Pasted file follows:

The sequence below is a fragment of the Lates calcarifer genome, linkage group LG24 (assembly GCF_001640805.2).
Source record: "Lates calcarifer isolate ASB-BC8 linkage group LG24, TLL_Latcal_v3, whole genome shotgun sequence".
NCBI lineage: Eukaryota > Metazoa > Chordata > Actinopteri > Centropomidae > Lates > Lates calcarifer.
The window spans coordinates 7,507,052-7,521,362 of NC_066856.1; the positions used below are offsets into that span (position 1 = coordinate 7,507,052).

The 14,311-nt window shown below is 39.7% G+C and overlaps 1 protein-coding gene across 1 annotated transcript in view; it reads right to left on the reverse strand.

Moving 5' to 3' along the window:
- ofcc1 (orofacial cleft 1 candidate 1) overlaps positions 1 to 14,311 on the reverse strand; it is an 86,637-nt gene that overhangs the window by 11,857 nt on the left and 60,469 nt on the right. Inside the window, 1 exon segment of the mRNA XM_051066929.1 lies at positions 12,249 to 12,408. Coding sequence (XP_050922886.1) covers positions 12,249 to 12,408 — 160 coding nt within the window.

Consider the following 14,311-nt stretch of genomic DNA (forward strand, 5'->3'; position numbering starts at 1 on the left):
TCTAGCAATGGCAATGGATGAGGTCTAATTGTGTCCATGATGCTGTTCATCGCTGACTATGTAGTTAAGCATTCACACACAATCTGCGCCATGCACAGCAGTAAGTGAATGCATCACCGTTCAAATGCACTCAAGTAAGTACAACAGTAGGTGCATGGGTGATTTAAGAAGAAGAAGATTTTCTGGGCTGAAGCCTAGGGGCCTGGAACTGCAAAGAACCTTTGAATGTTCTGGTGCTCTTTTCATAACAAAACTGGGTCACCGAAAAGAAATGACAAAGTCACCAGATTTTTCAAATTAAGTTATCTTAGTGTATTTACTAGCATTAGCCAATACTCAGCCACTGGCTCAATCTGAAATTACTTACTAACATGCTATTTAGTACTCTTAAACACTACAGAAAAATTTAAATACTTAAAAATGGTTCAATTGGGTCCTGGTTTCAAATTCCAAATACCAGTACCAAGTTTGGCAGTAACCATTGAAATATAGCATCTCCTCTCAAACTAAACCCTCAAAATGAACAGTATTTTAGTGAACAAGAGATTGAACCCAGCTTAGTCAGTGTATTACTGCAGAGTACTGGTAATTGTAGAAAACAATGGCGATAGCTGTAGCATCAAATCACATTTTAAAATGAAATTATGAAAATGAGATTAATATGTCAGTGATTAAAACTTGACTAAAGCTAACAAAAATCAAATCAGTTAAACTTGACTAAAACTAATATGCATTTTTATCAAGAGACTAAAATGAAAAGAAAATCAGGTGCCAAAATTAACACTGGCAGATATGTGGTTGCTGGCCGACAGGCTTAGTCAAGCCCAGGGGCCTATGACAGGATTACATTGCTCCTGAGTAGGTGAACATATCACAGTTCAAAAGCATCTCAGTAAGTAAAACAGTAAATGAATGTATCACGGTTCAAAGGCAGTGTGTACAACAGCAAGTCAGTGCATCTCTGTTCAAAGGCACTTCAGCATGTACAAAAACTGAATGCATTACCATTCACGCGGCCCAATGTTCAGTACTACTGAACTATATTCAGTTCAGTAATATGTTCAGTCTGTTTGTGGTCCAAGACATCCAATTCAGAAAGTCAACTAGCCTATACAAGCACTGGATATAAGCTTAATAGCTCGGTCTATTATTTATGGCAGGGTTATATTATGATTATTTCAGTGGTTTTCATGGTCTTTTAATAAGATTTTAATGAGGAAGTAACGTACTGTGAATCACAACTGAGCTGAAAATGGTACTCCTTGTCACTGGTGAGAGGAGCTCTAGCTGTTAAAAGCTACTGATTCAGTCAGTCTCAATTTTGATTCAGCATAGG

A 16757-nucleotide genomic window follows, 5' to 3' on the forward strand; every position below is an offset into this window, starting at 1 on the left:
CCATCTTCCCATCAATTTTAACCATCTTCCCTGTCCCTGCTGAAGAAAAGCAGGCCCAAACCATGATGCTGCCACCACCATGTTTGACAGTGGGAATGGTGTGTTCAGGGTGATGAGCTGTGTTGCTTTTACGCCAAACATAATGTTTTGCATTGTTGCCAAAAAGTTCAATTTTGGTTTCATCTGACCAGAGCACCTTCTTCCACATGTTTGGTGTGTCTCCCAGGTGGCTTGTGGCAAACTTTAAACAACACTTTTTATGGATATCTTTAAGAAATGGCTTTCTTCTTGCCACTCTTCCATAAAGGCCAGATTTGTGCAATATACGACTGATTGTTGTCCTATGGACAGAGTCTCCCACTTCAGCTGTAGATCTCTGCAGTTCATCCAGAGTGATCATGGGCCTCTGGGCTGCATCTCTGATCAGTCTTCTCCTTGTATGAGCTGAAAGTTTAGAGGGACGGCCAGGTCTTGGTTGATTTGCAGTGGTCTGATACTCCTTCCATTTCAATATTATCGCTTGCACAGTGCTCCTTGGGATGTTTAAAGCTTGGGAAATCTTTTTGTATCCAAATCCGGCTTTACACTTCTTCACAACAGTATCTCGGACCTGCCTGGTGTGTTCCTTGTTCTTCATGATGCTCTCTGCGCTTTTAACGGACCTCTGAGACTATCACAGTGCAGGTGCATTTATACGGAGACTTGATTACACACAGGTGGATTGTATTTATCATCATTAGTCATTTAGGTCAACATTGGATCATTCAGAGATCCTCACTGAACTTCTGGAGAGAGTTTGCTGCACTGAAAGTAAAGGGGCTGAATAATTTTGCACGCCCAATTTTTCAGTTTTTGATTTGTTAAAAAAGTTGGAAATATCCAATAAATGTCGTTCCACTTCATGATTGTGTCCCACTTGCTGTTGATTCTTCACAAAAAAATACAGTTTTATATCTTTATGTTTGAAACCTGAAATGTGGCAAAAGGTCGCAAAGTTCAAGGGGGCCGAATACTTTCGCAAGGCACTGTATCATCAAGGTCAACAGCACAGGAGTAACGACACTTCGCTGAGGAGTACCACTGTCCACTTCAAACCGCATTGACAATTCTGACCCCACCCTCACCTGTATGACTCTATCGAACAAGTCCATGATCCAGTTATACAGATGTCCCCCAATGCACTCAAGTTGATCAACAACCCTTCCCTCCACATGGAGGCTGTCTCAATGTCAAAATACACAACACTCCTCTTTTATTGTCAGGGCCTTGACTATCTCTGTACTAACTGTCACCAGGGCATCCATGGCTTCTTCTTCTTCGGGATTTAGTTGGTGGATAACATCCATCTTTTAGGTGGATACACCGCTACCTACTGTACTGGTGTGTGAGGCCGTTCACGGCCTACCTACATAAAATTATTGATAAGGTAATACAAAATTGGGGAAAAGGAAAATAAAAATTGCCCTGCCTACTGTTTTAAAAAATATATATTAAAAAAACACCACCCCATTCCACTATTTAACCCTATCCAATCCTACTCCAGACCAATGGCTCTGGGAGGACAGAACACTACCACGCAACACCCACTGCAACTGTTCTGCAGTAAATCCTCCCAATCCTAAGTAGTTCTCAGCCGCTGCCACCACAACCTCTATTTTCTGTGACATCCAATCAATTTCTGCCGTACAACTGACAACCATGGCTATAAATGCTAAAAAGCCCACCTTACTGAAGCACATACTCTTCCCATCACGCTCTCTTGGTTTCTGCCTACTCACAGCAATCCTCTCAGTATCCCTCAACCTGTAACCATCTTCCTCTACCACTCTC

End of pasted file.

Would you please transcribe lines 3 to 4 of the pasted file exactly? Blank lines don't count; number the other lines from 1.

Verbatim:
NCBI lineage: Eukaryota > Metazoa > Chordata > Actinopteri > Centropomidae > Lates > Lates calcarifer.
The window spans coordinates 7,507,052-7,521,362 of NC_066856.1; the positions used below are offsets into that span (position 1 = coordinate 7,507,052).